TOKYO — Tadashi Yanai wants Fast Retailing Co. Ltd. to get faster and better.

The founder, chairman, president and chief executive officer of the parent company of Uniqlo, Theory and Helmut Lang said Thursday he plans to overhaul the company’s cost structure while returning it to its position as a fashion and price leader.

“If we think in terms of the needs of customers in this age, price, quality and how fashionable something is are all things that must be supported,” Yanai said. “So rather than just cutting prices, I want to return to prices [that make products] easy for customers to buy.”

In order to offer the best prices for customers at any time — not just during weekend sales — Yanai said the company will be rethinking its product development and lead times.

A key part of this will be the Internet, and Yanai said in the near future he wants e-commerce to represent 30 percent of global sales.

“I want to make a new industry by combining the real and the virtual,” the executive said. “By connecting all processes via the Internet, the business model of planning, production and sales that Uniqlo has cultivated until now will change into an entirely new business model.”

He went on to say that in the future, he wants the customer to be directly connected to factories, so the company can more efficiently make products that consumers want.

Yanai’s revamp of Fast comes as the designer world is reexamining the fashion calendar, runway shows and buying in order to close the speed gap with firms like Uniqlo and its competitors H&M and Zara and re-excite consumers by adopting the same see now-buy-now-wear now concept they have become accustomed to with fast-fashion retailers. His comments Thursday seemed to indicate that Uniqlo is determined to maintain its speed advantage while at the same time ramp up its design quotient and value-quality ratio.

Uniqlo in the past recruited Jil Sander to do a collection for the retailer, and most recently has worked with Carine Roitfeld and Lemaire on capsule collections.

The Uniqlo founder has already set the goal of making his company the world’s largest apparel retailer by 2020. On Thursday he noted that even if the company fails to meet some of the goals it sets for itself, it will continue setting even higher ones.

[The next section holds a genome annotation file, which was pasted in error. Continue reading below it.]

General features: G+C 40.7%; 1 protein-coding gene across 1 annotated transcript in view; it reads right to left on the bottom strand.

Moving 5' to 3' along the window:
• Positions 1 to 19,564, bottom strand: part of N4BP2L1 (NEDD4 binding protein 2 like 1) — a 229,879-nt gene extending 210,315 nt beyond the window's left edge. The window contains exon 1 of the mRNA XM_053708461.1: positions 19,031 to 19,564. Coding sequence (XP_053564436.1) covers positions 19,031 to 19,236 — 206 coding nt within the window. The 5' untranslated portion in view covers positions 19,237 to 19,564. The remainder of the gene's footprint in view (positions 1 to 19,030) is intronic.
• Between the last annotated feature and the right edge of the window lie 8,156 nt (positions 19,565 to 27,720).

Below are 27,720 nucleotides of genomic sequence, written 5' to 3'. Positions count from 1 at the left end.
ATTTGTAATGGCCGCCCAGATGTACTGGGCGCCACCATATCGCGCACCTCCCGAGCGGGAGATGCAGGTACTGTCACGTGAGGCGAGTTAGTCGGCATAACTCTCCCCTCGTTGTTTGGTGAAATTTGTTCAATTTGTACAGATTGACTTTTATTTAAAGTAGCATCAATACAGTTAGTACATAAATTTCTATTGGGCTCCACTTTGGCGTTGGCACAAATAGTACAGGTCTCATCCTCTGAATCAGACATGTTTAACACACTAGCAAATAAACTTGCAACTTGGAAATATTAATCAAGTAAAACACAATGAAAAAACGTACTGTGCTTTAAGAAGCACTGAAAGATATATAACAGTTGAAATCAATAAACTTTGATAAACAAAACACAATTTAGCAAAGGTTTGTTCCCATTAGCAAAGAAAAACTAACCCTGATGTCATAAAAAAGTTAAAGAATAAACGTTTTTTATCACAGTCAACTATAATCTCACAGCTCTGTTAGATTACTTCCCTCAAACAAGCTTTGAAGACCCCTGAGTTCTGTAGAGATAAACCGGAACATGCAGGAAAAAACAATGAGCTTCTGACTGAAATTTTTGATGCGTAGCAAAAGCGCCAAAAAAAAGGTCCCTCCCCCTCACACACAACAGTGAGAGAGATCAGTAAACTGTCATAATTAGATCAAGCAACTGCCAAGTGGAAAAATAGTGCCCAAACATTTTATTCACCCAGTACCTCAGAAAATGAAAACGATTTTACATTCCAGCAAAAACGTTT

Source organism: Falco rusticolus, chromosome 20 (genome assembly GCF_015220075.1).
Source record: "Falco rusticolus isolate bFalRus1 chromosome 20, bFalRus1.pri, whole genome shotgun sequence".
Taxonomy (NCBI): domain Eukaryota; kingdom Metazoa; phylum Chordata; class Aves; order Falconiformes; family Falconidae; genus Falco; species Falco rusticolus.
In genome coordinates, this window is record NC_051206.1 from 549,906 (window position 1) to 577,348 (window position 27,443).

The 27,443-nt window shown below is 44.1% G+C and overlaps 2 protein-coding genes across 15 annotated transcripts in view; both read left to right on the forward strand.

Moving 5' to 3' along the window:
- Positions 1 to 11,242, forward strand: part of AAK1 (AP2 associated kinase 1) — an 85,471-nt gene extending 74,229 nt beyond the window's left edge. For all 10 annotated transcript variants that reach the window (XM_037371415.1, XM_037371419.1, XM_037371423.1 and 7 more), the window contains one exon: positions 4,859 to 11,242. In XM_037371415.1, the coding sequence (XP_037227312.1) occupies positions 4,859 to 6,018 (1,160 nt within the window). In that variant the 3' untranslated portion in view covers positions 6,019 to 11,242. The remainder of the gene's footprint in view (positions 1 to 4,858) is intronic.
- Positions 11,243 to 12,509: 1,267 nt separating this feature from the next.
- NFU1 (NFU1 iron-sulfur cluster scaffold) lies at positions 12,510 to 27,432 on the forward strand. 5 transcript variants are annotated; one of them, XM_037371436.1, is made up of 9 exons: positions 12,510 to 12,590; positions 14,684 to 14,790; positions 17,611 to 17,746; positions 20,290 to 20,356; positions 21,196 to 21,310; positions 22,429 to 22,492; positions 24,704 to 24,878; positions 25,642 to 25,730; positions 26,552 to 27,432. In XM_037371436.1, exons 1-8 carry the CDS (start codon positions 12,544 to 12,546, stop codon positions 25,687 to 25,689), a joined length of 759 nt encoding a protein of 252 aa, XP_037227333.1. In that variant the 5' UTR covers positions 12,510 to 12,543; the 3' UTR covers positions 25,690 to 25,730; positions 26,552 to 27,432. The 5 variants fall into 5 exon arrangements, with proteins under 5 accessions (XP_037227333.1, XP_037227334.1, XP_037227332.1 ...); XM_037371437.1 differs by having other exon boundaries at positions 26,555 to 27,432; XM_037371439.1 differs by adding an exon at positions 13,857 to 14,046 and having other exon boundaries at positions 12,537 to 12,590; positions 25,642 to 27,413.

He stressed the importance of globalization and digitalization in Fast Retailing’s future growth. This fall, Uniqlo will make its first inroads into the Canadian market with two stores in Toronto. It will also continue to expand in Belgium, and in 2017 will open its first store in Spain.

Yanai revealed his plans as Fast reported that profits deteriorated in the second quarter, causing the retailer to slash its full-year earnings forecast for the second time.

Fast said Thursday that profit for the six months ended Feb. 29 plummeted 55.1 percent to 47.04 billion yen, or $393.40 million at average exchange. Its profitability worsened in the second quarter — it clocked a 30.2 percent slide in the first three months of the year on weak demand for winter apparel during an unseasonably warm season around the world.

The company blamed an appreciation of the yen for the slide in earnings, citing a first-half foreign exchange loss of 22.8 billion yen, or $190.68 million. A weak yen helped boost business in the year-earlier period.

Another reason for the decline in profits was aggressive discounting of winter items by Uniqlo Japan in the first two months of the year. Fast Retailing sold more units than it expected to at the lower prices, cutting into its bottom line.

First-half operating profit dropped 33.8 percent to 99.34 billion yen, or $830.78 million. Net sales for the period, however, grew 6.5 percent to 1.01 trillion yen, or $8.45 billion.

In the first half of Fast Retailing’s fiscal year, Uniqlo International reported a 12.7 percent rise in sales, to 389.2 billion yen, or $3.25 billion.

In Japan, Uniqlo’s e-commerce sales expanded 28.4 percent year-over-year, to a 5.6 percent share of total revenue.

The company cut its full-year profit guidance for the second time — it already did once back in January at the first-quarter mark. The retailer expects net profit for the year ending Aug. 31 to fall by 45.5 percent to 60 billion yen, or $544.43 million at current rates. In January, it said it expected full-year net profit to come in flat at 110 billion yen, or $998.12 million.

The company said operating profit is predicted to drop 27 percent to 120 billion yen, or $1.09 billion. This is down from a previous forecast of 180 billion yen, or $1.63 billion.

Meanwhile, the company kept its full-year sales forecast intact. The company predicts sales will grow 7 percent to 1.8 trillion yen, or $16.33 billion.